After seeing that the project that I’m working on had 48 branches hanging out, 40 of which were completely merged and abandoned, I threw together a quick bit of one-liner (it’s still one line even if it’s more than 80 columns, right?) to delete all of the fully merged branches.
Full disclosure; this works on my machine, which happens to be a Win7 machine with some release of Cygwin on it (which I loathe):
for k in $(git branch -a --merged) | grep -v "\->\|master" | sed s/remotes\\/origin\\///);\ do $(git branch -d $k; git push origin :$k); done
And when you’re done, make sure you alert others to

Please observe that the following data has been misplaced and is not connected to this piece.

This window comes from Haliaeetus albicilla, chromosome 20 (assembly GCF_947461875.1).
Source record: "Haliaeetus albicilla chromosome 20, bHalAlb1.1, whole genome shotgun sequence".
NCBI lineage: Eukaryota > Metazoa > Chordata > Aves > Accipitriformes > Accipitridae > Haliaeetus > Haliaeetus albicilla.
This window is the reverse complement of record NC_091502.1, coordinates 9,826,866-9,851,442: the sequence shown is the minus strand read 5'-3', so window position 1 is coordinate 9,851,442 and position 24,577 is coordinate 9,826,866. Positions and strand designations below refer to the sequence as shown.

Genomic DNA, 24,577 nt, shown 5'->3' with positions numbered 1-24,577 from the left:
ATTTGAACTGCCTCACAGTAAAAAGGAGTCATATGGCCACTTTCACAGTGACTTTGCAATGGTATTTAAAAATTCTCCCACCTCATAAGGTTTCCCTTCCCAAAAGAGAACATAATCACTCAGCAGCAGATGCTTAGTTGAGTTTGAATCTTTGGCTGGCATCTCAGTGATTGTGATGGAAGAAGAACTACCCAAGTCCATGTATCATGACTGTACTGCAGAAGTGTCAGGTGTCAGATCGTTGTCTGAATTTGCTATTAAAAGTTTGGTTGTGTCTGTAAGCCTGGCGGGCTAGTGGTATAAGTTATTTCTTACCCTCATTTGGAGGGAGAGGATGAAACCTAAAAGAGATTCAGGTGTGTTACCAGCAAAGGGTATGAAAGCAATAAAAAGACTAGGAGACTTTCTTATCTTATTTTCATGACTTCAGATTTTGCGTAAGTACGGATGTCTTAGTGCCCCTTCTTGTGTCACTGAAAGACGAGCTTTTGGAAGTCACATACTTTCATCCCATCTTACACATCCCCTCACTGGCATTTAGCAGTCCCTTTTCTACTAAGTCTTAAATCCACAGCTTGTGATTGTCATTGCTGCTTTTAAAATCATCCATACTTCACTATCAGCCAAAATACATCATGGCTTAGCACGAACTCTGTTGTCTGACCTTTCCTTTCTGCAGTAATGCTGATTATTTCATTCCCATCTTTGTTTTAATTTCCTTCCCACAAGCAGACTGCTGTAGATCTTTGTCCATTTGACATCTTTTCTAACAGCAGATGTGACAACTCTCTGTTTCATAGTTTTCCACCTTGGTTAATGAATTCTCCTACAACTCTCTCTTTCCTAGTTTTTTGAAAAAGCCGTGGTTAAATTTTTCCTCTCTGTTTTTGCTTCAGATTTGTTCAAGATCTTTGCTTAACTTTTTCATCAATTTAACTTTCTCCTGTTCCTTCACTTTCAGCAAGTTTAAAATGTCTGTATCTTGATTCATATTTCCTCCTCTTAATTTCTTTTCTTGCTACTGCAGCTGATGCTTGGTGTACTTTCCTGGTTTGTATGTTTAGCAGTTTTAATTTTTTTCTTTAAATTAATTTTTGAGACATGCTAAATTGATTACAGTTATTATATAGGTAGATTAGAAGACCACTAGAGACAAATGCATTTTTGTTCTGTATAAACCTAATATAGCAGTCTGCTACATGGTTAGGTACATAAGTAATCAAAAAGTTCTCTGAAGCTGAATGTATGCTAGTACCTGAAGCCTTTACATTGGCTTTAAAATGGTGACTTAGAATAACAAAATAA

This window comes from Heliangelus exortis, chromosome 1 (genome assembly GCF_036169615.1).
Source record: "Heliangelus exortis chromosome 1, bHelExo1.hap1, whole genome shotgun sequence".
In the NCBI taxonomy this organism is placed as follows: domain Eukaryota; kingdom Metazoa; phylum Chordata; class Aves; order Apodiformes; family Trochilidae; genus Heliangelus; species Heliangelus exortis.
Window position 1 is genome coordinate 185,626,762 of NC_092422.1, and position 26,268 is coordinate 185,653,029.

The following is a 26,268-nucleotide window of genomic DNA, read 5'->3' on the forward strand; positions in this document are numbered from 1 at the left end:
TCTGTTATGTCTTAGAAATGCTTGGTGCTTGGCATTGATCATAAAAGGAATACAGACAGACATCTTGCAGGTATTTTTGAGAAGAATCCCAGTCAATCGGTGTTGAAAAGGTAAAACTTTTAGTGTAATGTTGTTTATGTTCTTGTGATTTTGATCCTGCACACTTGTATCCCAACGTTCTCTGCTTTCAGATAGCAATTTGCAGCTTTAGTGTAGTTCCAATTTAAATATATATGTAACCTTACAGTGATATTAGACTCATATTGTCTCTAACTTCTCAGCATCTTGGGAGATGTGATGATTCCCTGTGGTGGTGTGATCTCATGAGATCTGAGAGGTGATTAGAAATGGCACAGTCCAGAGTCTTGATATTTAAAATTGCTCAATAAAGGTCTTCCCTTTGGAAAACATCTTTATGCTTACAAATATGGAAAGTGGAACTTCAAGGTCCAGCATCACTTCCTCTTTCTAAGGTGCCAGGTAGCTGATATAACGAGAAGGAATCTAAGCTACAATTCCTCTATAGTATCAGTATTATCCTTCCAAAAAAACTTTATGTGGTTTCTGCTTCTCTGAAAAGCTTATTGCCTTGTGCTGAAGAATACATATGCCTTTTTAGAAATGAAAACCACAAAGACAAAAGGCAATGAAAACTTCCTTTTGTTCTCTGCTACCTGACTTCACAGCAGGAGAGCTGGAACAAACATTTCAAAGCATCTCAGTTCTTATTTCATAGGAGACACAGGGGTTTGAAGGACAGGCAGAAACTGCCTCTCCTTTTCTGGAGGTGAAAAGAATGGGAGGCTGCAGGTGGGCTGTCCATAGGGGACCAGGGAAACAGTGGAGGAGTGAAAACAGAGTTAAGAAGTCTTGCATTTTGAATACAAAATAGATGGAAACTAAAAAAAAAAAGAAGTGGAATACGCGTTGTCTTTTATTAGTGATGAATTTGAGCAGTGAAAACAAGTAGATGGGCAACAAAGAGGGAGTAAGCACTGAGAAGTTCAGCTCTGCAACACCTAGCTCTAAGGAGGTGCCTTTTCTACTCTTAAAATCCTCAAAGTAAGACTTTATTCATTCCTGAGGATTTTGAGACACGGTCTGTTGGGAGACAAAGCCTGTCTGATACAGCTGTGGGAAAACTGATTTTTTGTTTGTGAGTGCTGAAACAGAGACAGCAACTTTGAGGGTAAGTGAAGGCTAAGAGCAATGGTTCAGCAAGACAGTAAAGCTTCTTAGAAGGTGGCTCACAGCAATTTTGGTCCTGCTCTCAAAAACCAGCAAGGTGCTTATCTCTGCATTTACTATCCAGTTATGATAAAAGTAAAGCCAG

git remote prune origin.
To elaborate on this a little bit, for each branch $k in every completely merged branch:
for k in $(git branch -a --merged)
Make sure that it isn’t pointing somewhere (like
HEAD would be) and isn’t
| grep -v "\->\|master"
remotes/origin/ part of the branch name:
| sed s/remotes\\/origin\\///);\
Delete the local branch (if it’s there) and push the delete to the repository:
do $(git branch -d $k; git push origin :$k); done
Inspiration taken from Graham King at http://www.darkcoding.net/software/cleaning-up-old-git-branches/